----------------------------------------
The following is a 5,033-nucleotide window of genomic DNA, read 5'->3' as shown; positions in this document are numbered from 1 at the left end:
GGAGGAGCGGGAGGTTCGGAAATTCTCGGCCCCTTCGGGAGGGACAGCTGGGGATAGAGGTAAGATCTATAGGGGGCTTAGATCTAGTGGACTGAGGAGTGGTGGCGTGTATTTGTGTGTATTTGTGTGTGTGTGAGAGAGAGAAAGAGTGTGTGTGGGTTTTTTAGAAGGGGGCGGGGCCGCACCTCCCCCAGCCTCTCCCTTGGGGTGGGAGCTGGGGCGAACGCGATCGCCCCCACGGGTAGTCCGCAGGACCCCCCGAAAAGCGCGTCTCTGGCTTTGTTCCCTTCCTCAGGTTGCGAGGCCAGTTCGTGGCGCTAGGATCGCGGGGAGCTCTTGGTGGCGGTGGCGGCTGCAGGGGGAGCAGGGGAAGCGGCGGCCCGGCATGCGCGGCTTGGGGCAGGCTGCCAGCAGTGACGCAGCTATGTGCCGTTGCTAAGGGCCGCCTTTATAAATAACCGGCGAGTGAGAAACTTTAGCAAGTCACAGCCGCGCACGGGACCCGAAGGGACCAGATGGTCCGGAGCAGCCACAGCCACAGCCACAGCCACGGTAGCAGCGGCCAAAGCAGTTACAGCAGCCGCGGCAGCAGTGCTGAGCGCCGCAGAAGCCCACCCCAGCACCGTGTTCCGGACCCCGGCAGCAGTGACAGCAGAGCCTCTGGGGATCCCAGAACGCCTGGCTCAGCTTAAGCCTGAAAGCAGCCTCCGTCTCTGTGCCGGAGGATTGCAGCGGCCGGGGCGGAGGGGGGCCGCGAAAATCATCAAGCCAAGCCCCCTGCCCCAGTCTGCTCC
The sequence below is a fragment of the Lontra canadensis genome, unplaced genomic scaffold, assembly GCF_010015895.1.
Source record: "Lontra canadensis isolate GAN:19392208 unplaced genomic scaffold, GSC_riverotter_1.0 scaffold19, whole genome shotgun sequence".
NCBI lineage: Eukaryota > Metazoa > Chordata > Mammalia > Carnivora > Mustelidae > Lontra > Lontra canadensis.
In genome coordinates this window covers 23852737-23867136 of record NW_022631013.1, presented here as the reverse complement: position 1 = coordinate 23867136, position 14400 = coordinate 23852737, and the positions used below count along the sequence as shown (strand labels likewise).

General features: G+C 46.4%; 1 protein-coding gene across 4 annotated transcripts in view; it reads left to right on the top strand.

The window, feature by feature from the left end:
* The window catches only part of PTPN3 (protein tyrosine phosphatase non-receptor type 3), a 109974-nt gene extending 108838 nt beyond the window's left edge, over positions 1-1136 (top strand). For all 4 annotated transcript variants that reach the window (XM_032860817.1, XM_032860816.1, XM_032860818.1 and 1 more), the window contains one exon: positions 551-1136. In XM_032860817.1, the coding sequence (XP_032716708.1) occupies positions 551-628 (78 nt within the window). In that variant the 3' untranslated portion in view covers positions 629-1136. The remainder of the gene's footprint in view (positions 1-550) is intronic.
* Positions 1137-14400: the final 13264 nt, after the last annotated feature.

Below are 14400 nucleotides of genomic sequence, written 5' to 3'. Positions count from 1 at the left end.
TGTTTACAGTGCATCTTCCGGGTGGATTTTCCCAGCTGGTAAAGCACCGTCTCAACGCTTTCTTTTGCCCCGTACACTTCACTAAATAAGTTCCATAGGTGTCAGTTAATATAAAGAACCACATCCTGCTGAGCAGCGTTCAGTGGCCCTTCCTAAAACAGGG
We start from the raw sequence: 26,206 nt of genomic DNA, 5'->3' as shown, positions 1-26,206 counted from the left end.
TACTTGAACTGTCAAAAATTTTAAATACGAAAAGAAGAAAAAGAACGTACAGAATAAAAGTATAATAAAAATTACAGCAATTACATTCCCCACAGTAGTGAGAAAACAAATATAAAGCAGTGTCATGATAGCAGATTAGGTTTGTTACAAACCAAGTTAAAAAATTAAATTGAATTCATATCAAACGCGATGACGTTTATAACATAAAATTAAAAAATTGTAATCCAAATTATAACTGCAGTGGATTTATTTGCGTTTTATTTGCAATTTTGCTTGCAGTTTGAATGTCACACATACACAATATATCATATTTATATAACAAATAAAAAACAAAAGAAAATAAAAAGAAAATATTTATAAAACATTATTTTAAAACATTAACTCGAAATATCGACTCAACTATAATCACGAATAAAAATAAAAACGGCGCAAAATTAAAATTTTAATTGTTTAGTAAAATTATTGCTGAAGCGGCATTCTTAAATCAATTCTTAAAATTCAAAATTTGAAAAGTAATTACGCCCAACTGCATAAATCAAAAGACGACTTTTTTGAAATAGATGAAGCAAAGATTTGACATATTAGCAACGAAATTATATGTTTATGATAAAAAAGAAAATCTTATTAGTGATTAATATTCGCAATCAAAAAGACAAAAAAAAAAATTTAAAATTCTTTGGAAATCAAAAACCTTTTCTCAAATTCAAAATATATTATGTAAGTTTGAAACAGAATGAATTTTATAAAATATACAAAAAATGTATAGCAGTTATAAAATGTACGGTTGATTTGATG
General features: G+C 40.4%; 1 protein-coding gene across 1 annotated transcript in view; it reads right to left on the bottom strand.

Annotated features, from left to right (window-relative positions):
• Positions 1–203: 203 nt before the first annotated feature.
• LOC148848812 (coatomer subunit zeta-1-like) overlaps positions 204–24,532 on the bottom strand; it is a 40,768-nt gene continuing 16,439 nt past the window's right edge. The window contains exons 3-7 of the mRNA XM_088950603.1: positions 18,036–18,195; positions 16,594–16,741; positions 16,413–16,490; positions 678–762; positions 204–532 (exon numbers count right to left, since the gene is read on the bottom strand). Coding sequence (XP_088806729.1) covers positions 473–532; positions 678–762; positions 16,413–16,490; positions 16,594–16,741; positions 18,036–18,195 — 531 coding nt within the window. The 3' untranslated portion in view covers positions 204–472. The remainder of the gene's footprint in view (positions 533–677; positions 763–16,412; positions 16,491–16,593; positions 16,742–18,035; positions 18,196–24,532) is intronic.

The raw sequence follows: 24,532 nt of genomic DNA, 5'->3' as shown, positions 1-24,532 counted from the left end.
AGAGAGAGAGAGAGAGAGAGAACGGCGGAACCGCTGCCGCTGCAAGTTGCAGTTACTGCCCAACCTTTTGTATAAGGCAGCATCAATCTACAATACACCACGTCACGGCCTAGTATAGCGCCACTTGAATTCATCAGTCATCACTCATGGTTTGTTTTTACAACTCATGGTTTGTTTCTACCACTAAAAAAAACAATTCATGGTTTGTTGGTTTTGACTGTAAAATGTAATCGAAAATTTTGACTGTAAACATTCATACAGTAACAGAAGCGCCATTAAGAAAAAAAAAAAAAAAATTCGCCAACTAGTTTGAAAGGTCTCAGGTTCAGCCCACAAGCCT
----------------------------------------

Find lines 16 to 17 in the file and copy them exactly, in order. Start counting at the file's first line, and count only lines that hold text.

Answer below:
Annotated features, from left to right (window-relative positions):
• Positions 1–203: 203 nt before the first annotated feature.